Identity Management Support Google Apps Directory Sync Printing Google Cloud Print Networking IPSec (L2TP), OpenVPN, WebVPN (or similar) Wireless WPA with 802.1x is supported 3G Verizon (CDMA) Multi-Factor Authentication Google Authenticator Migrati
Today? Google's Chromebook is not enterprise ready. Three to Five years from now? Yes.
Chromebook can dominate certain verticals, such as the Education (K-12) market, Non-Profits and the consumer market today. Why?
The value proposition is strong for the Education market; a cost-effective hardware platform ($200 per device with free Google Apps or $25-$30 monthly rental fee) supported by a large free suite of services (Gmail, Drive, Calendar, etc.), all managed by one web interface. These markets have limited resources for dedicated IT staff and are looking for something inexpensive and elegant. That’s exactly what Google Apps with Chromebook delivers.
Can Chromebook support a Fortune 500 company with hundreds of thousands of employees that have different roles and functions, supporting hundreds of vendor custom 3rd party packages that run on Windows only? No. Chrome (in 2012) cannot support all the apps and configuration requirements. A company would need to invest in a Citrix platform, terminal services, set up specialized printing, and possibly change remote access mechanisms (VPN) [Details below]. It’s would be a sizeable investment; not to mention additional IT admins for a transition project, and supporting yet another platform.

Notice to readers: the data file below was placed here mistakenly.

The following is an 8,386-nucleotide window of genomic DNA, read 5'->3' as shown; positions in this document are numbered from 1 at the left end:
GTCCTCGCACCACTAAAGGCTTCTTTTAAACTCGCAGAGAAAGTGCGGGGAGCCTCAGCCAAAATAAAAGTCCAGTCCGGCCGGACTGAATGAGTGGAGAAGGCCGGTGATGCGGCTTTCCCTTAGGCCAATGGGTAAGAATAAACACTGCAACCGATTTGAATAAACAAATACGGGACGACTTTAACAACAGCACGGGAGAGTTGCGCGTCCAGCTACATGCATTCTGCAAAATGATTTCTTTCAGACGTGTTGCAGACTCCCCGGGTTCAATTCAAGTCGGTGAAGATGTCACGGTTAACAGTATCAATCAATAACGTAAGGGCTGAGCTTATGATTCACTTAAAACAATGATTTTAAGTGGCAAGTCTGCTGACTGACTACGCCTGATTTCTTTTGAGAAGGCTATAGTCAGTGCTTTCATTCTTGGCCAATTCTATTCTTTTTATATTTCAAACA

ChromeBook The Future
The industry writing is on the wall, call it what you want, SaaS, “the Cloud,” ASP, etc. but 3rd party solutions provided via a web browser are here to stay. Chromebook can provide fast and secure access to any HTML5 application; everything from Healthcare EHR (Electronic Health Records) to architecture drawing software like AutoDesk. The days of desktop-only software are coming to an end; vendors see this and are all moving to SaaS. That means vendor lock-in (on the desktop) will fade with the years, bringing down the walls of Win32 applications and providing a larger market for Chromebook (and others).
In some ways, Chromebook is the dream of the Cloud. One device, one browser, and the world is your oyster. Well the world is imperfect, and customers expect to be able to useFlash and Java to run their businesses, so unless the world is rid of these plug-ins, and others, Google must hedge their bets. For Chromebook the hedge is using RDP, VNC, SSH and others to access systems. This hedge could be a very successful strategy for Google. Apple created a controversy by not supporting Flash on iOS in 2010 and has been successful in its efforts to push HTML5 standards instead.
The Desktop Isn’t Closing its Doors
Windows PCs and Macs aren’t going away anytime soon. Professionals within the enterprise and SMB will require a PC or Mac for the foreseeable future -- video editors need Final Cut Pro, PMs need MS Project, Accountants need QuickBooks, software developers need Eclipse, and so forth. Chrome doesn’t have a direct answer for them.
Mikhael Felker is an IT pro who has worked in Defense, Healthcare, High-Tech and Non-Profits. He teaches, writes, and speaks at numerous Southern California venues about technology.
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